EU to look into issuing public digital currency

The illustration shows toy figures on representations of the virtual currency before the EU flag and the Facebook Libra logo. Reuters text, Caption text, Caption text. Reuters
Updated 06 November 2019

EU to look into issuing public digital currency

  • Draft urges the bloc to develop a common approach to cryptocurrencies

BRUSSELS: The European Central Bank should consider issuing a public digital currency, an EU draft document said, after plans by Facebook to introduce a private one met with a hostile response from global regulators.

The social media firm said in June it planned to launch its Libra digital currency next year. But France and Germany said in September it posed risks to the financial sector, and backed developing a public alternative.

The draft EU text, seen by Reuters on Tuesday, also urges the bloc to develop a common approach to cryptocurrencies, including possibly banning projects deemed too high-risk.

In its current form, the document — which could be adopted by EU finance ministers next month — would escalate an EU regulatory campaign against cryptocurrencies, which have so far been only partly regulated in some EU states.

“The ECB and other EU central banks could usefully explore the opportunities as well as challenges of issuing central bank digital currencies including by considering concrete steps to this effect,” said the draft, prepared by the Finnish EU presidency and subject to possible amendments.

HIGHLIGHT

Digital currencies like Libra are usually backed by traditional money and other securities, while crypto coins like bitcoin are not. Both are cryptocurrencies.

Digital currencies like Libra — also known as stablecoins — are usually backed by traditional money and other securities, while crypto coins like bitcoin are not. Both are cryptocurrencies.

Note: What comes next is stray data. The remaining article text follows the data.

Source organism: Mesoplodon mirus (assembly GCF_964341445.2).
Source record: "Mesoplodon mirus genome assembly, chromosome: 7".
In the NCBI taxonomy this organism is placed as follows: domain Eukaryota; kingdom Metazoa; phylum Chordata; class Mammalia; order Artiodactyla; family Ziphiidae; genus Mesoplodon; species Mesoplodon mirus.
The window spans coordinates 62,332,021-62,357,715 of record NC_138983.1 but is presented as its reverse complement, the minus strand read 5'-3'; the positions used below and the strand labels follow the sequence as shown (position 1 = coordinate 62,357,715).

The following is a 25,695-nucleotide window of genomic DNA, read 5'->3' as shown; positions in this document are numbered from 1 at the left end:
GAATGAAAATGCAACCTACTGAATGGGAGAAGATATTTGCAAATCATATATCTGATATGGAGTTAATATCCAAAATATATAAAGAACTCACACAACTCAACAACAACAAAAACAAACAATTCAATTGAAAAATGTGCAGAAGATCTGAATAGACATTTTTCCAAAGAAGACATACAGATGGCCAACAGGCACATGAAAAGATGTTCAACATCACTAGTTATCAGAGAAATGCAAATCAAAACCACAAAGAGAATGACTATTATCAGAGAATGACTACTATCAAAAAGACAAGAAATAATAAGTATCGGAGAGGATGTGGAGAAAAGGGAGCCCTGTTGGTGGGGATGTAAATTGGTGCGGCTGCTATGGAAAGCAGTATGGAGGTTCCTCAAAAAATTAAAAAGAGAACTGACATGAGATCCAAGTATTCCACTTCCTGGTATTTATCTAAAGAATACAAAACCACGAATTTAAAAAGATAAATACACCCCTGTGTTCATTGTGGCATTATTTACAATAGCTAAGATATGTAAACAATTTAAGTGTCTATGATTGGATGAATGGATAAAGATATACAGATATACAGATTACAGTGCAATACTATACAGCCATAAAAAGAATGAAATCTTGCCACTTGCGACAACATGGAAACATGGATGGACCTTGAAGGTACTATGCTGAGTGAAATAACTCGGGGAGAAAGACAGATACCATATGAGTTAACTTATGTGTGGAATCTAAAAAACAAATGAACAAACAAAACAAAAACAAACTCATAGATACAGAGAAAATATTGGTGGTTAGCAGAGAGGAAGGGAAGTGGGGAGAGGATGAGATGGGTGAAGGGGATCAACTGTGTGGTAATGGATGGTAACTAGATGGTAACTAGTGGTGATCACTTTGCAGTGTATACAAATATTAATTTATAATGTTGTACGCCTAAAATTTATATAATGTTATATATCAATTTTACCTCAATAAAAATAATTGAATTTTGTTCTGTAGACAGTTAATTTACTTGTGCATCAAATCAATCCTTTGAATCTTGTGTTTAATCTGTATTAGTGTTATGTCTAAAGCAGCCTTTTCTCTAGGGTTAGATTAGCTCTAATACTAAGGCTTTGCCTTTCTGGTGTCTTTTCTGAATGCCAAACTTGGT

The draft text could be discussed by EU finance ministers on Friday, according to the agenda for that meeting, with a view to its adoption at their next gathering on Dec. 5.

ECB board member Benoit Coeure said in September the bank should “step up” its thinking on a public digital currency.

An ECB official said that, in its most ambitious version, the project could allow consumers to use electronic cash, which would be directly deposited at the ECB, without need for bank accounts, financial intermediaries or clearing counterparties.

They are all needed now to process digital payments, but might no longer be if the ECB took over their functions, slashing transaction costs. But that raises technical challenges, and opposition from banks is likely.

Until Facebook launched its project in June, regulators had largely ignored stablecoins because of their tiny size. The largest, Tether, is far smaller than bitcoin.

But Libra’s potentially huge reach — it could be used by billions of Facebook users — has spooked regulators.

As part of a global push against Libra, the G7 group of wealthy nations said last month that stablecoins should not be allowed to launch until international risks they posed were addressed.

Under regulatory pressure, Libra has lost a quarter of its original members, including payments firms Visa and Mastercard.

The EU document reiterates the G7 concerns over the risks that private currencies pose, citing money laundering, consumer protection, the functioning of payment systems, taxation and cybersecurity.

But in recommending an outright ban on risky projects and a move toward a public digital currency it goes further.